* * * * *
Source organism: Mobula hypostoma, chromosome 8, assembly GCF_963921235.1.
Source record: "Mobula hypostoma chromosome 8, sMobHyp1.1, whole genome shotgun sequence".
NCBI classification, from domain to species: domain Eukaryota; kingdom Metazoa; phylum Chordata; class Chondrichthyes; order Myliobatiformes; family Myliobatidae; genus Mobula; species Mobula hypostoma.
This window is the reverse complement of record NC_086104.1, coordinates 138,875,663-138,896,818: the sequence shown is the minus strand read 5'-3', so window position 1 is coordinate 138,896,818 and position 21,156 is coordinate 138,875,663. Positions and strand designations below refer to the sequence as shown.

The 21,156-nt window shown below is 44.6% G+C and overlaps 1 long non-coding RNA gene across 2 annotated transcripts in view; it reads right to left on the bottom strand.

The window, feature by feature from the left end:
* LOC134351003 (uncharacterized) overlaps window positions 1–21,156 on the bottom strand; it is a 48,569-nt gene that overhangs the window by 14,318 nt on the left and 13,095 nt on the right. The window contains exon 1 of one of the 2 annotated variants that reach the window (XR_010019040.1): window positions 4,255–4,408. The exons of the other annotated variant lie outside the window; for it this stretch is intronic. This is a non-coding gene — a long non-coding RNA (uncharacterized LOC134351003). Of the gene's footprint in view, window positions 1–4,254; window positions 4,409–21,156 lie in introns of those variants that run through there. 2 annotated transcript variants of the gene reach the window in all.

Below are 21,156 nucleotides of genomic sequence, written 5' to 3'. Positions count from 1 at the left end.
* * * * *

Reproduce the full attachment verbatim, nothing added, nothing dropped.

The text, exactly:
Source organism: Mobula hypostoma, chromosome 8, assembly GCF_963921235.1.
Source record: "Mobula hypostoma chromosome 8, sMobHyp1.1, whole genome shotgun sequence".
NCBI classification, from domain to species: domain Eukaryota; kingdom Metazoa; phylum Chordata; class Chondrichthyes; order Myliobatiformes; family Myliobatidae; genus Mobula; species Mobula hypostoma.
This window is the reverse complement of record NC_086104.1, coordinates 138,875,663-138,896,818: the sequence shown is the minus strand read 5'-3', so window position 1 is coordinate 138,896,818 and position 21,156 is coordinate 138,875,663. Positions and strand designations below refer to the sequence as shown.

The 21,156-nt window shown below is 44.6% G+C and overlaps 1 long non-coding RNA gene across 2 annotated transcripts in view; it reads right to left on the bottom strand.

The window, feature by feature from the left end:
* LOC134351003 (uncharacterized) overlaps window positions 1–21,156 on the bottom strand; it is a 48,569-nt gene that overhangs the window by 14,318 nt on the left and 13,095 nt on the right. The window contains exon 1 of one of the 2 annotated variants that reach the window (XR_010019040.1): window positions 4,255–4,408. The exons of the other annotated variant lie outside the window; for it this stretch is intronic. This is a non-coding gene — a long non-coding RNA (uncharacterized LOC134351003). Of the gene's footprint in view, window positions 1–4,254; window positions 4,409–21,156 lie in introns of those variants that run through there. 2 annotated transcript variants of the gene reach the window in all.

Below are 21,156 nucleotides of genomic sequence, written 5' to 3'. Positions count from 1 at the left end.